Weaken the Presidency—Even If Biden Wins

In earlier chapters of American history, bad presidents eventually led to good government. Andrew Johnson’s stupendous failures after the Civil War spurred Radical Republicans to take command of Reconstruction, briefly turning the American South into a multiracial democracy. Richard Nixon’s downfall in the Watergate scandal in 1974 inspired a decade’s worth of reform: the creation of inspectors general, new ethics and transparency standards for public officials, stronger anti-corruption laws for campaign-finance violations and foreign bribery, and more.

Donald Trump’s presidency requires a similar reckoning. On Wednesday, Speaker Nancy Pelosi and other top House Democrats unveiled a new bill aimed at fixing some of the systemic weaknesses that Trump exposed in the American system of government over the past four years. “Our democracy is not self-effectuating—it takes work and a commitment to guard it against those who would undermine it, whether foreign or domestic,” six of the Democrats’ major committee chairs said in a statement. “It is time for Congress to strengthen the bedrock of our democracy and ensure our laws are strong enough to withstand a lawless president. That’s why we are acting today to introduce the Protecting Our Democracy Act.”

The bill is a tacit admission by Democratic leaders that existing laws fell short of their aspirations when constraining a president who is indifferent to the rule of law. Many of the post-Watergate reforms, for example, rely upon the president’s good faith to properly function. Other provisions, such as the purported ban on nepotism in federal hiring and the Hatch Act’s limits on using public resources for political gain, proved ineffectual without an independent enforcement mechanism. Some of Trump’s actions even went beyond what past generations of lawmakers ever thought possible from a sitting president.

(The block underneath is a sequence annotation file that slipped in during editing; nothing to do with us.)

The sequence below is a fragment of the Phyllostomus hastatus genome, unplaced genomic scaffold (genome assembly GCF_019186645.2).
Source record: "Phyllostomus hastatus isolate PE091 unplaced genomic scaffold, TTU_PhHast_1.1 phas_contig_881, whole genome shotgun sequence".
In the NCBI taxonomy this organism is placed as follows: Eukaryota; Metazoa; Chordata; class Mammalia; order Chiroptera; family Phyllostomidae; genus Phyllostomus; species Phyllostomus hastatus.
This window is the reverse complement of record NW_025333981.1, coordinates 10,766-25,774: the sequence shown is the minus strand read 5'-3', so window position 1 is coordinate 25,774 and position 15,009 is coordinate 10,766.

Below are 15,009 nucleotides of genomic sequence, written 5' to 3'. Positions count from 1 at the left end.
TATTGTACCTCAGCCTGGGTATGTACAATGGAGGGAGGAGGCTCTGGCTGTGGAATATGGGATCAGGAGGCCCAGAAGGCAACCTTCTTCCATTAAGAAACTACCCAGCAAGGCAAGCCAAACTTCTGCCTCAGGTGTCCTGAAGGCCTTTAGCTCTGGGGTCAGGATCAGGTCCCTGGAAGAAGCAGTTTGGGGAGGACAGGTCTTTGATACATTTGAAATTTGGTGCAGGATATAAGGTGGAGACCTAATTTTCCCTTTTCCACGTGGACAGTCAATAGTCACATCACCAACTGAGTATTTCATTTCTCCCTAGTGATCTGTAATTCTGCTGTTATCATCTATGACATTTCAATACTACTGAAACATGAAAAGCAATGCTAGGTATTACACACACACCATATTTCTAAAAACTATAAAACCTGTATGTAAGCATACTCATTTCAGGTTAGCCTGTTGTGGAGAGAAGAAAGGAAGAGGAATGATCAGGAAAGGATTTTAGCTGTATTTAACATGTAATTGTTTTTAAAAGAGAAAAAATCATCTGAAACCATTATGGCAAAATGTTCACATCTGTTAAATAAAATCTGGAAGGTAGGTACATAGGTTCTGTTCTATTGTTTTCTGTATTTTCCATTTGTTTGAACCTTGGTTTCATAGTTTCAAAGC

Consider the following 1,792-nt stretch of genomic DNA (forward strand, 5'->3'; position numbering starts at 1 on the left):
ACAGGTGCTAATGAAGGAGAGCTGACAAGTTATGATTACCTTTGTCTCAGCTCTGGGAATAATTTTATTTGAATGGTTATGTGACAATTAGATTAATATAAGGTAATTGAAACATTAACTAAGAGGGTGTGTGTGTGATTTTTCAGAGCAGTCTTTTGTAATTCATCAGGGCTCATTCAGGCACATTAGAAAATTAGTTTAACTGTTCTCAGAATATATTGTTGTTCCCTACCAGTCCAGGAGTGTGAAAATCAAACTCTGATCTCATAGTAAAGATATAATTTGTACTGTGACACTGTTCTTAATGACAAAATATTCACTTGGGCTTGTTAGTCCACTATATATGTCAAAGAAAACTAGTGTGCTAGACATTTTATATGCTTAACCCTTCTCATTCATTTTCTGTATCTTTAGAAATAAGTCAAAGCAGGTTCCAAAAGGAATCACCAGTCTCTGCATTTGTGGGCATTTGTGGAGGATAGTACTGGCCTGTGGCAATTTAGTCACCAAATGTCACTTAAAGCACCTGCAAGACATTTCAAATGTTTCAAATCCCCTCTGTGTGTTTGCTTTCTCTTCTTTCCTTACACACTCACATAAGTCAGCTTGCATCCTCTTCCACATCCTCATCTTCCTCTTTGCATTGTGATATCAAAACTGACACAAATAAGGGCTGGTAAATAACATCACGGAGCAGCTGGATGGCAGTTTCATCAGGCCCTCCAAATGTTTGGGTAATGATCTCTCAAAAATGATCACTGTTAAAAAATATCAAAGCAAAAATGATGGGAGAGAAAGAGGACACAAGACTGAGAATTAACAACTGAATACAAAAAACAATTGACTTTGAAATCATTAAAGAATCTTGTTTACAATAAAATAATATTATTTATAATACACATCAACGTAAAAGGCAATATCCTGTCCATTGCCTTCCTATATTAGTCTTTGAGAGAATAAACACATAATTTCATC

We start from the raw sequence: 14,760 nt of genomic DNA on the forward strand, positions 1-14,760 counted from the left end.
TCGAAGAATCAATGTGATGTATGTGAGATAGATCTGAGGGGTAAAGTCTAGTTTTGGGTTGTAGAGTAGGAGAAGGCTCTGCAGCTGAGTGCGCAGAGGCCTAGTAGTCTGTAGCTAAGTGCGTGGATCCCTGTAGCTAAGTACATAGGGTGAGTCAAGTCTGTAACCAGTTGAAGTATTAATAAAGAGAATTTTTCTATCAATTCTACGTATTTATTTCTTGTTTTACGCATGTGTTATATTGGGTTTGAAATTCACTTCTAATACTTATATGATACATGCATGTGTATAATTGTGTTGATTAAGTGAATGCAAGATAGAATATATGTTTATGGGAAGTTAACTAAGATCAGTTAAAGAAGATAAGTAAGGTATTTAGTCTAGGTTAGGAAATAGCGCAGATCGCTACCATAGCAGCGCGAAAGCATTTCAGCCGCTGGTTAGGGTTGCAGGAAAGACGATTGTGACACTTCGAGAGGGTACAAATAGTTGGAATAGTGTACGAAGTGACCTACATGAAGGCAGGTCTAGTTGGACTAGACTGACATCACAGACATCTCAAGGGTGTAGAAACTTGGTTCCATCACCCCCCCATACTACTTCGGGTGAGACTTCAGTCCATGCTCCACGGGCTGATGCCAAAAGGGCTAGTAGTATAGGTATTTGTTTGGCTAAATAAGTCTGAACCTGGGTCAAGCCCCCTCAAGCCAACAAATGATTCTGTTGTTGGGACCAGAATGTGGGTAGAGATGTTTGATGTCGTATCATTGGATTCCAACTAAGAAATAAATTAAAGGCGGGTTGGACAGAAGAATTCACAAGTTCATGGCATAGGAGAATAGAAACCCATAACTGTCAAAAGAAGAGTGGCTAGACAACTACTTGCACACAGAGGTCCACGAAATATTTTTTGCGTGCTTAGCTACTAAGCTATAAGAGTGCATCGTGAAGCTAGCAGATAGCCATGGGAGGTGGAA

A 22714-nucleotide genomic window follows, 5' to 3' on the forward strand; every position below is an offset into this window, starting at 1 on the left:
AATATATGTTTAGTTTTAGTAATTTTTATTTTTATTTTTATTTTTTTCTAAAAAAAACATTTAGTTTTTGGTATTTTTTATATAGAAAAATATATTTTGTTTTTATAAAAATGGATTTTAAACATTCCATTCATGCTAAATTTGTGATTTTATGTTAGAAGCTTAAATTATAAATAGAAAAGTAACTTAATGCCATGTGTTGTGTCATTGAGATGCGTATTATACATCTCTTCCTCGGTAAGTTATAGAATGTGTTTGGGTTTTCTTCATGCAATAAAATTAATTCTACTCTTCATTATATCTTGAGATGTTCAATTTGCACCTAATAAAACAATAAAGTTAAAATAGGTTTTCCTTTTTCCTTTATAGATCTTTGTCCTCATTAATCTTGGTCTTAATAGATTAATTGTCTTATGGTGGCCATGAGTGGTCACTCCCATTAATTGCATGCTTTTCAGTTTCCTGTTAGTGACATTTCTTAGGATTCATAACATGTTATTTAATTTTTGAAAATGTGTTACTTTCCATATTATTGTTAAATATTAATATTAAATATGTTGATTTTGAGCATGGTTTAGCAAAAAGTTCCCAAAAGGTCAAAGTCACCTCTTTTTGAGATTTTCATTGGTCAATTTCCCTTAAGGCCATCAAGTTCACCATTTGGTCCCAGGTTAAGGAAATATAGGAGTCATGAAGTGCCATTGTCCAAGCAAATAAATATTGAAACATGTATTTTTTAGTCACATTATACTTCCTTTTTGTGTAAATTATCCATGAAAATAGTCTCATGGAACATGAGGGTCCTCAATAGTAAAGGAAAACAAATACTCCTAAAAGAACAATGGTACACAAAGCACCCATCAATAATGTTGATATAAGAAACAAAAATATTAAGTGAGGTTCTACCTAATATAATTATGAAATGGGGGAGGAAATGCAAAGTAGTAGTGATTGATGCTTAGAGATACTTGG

Perhaps the most significant provisions in the Democrats’ bill stem from the aftermath of the Russia investigation. During that inquiry, Special Counsel Robert Mueller and his team concluded that they were bound by a 1974 Justice Department policy memo that concluded a sitting president could not be prosecuted in office, limiting their ability to investigate Trump’s conduct and pursue obstruction-of-justice charges against him. The new bill would suspend the statute of limitations for crimes committed by presidents before and during their tenure to ensure they could eventually face consequences by future prosecutors.

Other measures would take aim at gaps in federal anti-corruption laws. Mueller’s team was hindered by Trump’s all-but-explicit offers of pardons to key witnesses like former campaign chairman Paul Manafort and longtime advisor Roger Stone. Trump subsequently followed through on his implicit promise by commuting Stone’s sentence and sparing him a prison term; Manafort is currently serving his sentence under house arrest after federal officials released him from prison, citing the COVID-19 pandemic. While Congress can’t limit the president’s constitutional power to issue pardons, the bill would explicitly include pardons and pardon offers as a “thing of value” under federal bribery laws.

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